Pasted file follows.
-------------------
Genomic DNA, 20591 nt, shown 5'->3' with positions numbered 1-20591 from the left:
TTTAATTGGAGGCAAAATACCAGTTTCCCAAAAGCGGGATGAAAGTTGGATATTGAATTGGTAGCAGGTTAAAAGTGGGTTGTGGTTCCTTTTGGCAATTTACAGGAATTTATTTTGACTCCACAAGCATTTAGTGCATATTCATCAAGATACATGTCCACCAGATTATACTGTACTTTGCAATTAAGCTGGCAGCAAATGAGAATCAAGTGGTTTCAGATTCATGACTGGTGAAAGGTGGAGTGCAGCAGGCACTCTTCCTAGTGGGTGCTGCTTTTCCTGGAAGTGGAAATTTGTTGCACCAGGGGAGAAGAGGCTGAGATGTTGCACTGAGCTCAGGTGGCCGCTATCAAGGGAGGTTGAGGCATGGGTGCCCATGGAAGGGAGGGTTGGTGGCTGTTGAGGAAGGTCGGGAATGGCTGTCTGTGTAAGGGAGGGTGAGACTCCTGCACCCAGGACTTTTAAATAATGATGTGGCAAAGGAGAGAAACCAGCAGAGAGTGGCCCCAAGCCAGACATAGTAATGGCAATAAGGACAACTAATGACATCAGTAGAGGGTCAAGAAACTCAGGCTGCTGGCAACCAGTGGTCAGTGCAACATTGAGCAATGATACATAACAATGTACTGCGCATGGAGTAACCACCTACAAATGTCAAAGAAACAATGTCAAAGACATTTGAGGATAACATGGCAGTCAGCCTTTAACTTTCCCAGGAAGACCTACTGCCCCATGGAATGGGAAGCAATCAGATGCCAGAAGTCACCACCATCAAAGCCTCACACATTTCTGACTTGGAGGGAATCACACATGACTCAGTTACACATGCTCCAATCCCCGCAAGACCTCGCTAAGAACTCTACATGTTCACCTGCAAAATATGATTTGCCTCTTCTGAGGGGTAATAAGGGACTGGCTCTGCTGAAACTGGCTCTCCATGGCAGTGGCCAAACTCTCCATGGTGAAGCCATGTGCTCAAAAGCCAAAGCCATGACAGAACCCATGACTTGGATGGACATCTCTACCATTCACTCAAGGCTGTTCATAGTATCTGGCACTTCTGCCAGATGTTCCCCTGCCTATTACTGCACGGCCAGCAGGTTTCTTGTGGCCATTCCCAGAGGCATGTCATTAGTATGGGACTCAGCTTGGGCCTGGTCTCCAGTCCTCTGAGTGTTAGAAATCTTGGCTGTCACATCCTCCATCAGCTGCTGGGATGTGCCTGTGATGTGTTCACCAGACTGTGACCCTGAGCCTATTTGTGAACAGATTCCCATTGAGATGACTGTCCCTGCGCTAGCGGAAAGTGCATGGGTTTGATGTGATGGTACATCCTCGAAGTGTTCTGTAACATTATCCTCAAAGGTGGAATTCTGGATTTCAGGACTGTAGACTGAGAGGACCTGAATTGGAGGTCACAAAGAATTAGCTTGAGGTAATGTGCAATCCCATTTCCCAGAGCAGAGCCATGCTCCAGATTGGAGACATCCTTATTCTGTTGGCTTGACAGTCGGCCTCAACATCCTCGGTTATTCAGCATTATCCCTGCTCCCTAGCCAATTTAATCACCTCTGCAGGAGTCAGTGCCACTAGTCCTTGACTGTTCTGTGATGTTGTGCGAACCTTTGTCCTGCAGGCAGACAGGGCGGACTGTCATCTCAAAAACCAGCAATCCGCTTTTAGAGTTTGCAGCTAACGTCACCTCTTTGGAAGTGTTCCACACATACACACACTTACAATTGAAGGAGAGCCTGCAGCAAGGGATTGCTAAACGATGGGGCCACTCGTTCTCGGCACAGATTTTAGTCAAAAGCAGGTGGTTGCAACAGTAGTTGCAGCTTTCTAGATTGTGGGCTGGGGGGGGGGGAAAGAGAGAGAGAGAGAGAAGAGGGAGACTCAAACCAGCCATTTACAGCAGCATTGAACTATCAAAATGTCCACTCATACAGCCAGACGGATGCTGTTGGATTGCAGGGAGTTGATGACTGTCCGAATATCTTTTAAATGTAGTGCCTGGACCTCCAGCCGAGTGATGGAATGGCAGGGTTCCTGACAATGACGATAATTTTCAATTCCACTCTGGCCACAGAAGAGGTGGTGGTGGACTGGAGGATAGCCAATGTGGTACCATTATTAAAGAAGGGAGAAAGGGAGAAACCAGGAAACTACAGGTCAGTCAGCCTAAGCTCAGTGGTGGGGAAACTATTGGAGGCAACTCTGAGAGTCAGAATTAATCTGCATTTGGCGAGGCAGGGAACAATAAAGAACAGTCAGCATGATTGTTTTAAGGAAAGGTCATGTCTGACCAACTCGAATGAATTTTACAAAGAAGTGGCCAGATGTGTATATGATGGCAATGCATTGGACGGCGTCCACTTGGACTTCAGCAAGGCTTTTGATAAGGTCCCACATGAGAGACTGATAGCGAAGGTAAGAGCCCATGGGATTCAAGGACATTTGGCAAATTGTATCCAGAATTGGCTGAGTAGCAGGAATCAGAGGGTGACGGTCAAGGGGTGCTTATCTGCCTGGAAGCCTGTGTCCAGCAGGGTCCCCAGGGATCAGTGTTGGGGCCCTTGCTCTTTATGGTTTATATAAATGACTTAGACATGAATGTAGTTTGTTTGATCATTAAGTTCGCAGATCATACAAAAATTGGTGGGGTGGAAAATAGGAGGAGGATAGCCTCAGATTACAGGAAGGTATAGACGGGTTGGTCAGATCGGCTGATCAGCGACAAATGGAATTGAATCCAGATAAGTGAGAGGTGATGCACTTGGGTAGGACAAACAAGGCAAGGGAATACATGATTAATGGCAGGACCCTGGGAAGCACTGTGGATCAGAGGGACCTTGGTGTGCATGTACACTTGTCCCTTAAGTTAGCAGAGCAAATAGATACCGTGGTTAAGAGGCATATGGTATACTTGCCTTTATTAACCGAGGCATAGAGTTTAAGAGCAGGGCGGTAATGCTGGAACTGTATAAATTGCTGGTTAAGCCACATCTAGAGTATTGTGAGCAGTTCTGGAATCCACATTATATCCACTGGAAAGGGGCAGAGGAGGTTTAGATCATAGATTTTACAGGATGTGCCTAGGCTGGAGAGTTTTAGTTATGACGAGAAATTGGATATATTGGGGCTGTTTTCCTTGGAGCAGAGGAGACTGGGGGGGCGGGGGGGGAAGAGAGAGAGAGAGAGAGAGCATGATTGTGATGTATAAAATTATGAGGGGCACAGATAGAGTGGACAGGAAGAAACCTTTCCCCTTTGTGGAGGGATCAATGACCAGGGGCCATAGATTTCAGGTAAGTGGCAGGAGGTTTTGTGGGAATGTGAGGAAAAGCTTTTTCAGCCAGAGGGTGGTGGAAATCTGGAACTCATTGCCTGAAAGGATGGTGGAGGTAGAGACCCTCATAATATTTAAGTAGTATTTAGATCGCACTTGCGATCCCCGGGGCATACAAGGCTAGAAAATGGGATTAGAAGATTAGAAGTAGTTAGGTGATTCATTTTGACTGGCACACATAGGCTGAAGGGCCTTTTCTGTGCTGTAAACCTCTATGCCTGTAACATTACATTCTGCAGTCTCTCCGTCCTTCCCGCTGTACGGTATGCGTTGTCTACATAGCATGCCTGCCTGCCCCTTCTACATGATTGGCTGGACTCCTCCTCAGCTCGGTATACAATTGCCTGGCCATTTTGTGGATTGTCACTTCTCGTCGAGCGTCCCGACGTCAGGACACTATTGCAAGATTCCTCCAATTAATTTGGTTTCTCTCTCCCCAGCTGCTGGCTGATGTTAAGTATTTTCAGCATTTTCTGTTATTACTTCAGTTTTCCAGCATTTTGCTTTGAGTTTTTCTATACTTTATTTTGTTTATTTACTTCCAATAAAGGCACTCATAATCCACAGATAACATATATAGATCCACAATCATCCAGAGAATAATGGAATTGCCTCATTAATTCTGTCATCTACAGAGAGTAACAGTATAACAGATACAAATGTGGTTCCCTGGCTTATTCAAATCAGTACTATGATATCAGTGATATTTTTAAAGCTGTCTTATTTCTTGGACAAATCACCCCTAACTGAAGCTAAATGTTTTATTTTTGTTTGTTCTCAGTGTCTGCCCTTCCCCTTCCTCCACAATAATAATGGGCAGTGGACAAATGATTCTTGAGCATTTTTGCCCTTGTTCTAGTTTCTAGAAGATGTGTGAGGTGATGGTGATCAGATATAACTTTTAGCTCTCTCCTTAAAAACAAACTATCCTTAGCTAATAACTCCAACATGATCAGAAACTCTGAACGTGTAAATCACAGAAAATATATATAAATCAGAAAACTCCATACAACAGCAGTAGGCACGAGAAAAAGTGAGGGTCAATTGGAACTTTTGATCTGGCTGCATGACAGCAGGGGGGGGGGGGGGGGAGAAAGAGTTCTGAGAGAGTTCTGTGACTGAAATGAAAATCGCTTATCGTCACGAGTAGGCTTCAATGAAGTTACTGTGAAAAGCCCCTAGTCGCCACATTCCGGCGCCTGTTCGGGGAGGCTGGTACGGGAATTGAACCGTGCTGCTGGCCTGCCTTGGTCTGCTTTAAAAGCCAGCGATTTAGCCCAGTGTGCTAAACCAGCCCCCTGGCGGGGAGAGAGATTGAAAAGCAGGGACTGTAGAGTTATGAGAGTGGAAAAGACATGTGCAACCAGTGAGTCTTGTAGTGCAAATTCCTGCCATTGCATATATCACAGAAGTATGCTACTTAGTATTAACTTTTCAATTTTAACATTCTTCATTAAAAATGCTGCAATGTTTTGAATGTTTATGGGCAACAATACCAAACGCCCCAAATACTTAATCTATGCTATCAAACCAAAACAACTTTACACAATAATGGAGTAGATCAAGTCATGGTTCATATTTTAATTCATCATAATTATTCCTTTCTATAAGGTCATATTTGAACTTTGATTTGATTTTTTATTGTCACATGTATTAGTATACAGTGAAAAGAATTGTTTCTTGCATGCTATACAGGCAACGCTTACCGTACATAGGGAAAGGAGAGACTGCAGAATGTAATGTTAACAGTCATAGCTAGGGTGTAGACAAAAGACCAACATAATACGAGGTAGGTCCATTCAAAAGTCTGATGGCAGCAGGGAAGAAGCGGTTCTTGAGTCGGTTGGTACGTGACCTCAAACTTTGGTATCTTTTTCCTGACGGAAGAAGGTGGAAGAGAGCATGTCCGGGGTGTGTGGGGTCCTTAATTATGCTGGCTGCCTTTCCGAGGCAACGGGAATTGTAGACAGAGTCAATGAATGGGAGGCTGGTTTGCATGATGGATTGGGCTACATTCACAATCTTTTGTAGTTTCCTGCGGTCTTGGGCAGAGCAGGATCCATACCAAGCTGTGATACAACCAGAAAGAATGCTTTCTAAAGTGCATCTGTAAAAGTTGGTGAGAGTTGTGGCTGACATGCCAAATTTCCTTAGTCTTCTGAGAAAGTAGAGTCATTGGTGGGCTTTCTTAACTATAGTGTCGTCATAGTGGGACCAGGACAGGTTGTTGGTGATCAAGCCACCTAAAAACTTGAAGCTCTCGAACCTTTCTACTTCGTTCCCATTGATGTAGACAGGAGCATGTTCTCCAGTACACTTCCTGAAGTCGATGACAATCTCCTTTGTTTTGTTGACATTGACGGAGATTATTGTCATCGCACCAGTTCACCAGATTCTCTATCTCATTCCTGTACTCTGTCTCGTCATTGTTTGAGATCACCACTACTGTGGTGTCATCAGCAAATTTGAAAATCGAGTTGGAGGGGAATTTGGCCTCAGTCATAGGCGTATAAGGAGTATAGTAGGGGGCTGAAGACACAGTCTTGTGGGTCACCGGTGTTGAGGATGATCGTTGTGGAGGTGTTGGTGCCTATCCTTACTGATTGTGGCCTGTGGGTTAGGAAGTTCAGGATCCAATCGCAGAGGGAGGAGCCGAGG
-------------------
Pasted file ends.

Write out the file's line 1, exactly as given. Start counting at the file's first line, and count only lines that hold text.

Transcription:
Genomic DNA, 20591 nt, shown 5'->3' with positions numbered 1-20591 from the left: